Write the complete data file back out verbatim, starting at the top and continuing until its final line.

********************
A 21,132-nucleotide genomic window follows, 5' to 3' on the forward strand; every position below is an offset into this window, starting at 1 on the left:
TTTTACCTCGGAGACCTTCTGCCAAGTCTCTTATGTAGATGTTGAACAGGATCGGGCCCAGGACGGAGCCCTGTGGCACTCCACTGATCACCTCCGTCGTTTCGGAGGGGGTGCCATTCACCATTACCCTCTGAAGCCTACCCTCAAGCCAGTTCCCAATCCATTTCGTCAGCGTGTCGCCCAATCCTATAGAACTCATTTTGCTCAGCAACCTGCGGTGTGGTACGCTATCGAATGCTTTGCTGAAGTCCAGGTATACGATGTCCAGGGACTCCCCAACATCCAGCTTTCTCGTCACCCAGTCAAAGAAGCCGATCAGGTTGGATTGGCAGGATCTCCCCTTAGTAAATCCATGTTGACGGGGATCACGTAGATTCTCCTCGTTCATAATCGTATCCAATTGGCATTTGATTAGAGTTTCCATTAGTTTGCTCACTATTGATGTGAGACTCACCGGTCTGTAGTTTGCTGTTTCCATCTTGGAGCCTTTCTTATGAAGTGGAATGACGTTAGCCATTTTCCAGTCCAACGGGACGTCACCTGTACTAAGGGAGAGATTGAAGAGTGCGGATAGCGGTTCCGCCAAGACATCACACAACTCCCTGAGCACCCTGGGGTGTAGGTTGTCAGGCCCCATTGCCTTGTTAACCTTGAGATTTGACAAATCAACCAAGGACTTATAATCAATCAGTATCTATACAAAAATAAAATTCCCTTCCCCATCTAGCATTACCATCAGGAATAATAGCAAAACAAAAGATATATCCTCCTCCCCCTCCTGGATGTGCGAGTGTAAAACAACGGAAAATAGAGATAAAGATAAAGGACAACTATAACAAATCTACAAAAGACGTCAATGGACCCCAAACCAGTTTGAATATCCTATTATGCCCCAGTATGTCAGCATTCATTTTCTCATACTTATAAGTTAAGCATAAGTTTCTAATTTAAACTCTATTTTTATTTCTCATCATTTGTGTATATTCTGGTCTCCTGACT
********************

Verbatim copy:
A 21,132-nucleotide genomic window follows, 5' to 3' on the forward strand; every position below is an offset into this window, starting at 1 on the left:
TTTTACCTCGGAGACCTTCTGCCAAGTCTCTTATGTAGATGTTGAACAGGATCGGGCCCAGGACGGAGCCCTGTGGCACTCCACTGATCACCTCCGTCGTTTCGGAGGGGGTGCCATTCACCATTACCCTCTGAAGCCTACCCTCAAGCCAGTTCCCAATCCATTTCGTCAGCGTGTCGCCCAATCCTATAGAACTCATTTTGCTCAGCAACCTGCGGTGTGGTACGCTATCGAATGCTTTGCTGAAGTCCAGGTATACGATGTCCAGGGACTCCCCAACATCCAGCTTTCTCGTCACCCAGTCAAAGAAGCCGATCAGGTTGGATTGGCAGGATCTCCCCTTAGTAAATCCATGTTGACGGGGATCACGTAGATTCTCCTCGTTCATAATCGTATCCAATTGGCATTTGATTAGAGTTTCCATTAGTTTGCTCACTATTGATGTGAGACTCACCGGTCTGTAGTTTGCTGTTTCCATCTTGGAGCCTTTCTTATGAAGTGGAATGACGTTAGCCATTTTCCAGTCCAACGGGACGTCACCTGTACTAAGGGAGAGATTGAAGAGTGCGGATAGCGGTTCCGCCAAGACATCACACAACTCCCTGAGCACCCTGGGGTGTAGGTTGTCAGGCCCCATTGCCTTGTTAACCTTGAGATTTGACAAATCAACCAAGGACTTATAATCAATCAGTATCTATACAAAAATAAAATTCCCTTCCCCATCTAGCATTACCATCAGGAATAATAGCAAAACAAAAGATATATCCTCCTCCCCCTCCTGGATGTGCGAGTGTAAAACAACGGAAAATAGAGATAAAGATAAAGGACAACTATAACAAATCTACAAAAGACGTCAATGGACCCCAAACCAGTTTGAATATCCTATTATGCCCCAGTATGTCAGCATTCATTTTCTCATACTTATAAGTTAAGCATAAGTTTCTAATTTAAACTCTATTTTTATTTCTCATCATTTGTGTATATTCTGGTCTCCTGACT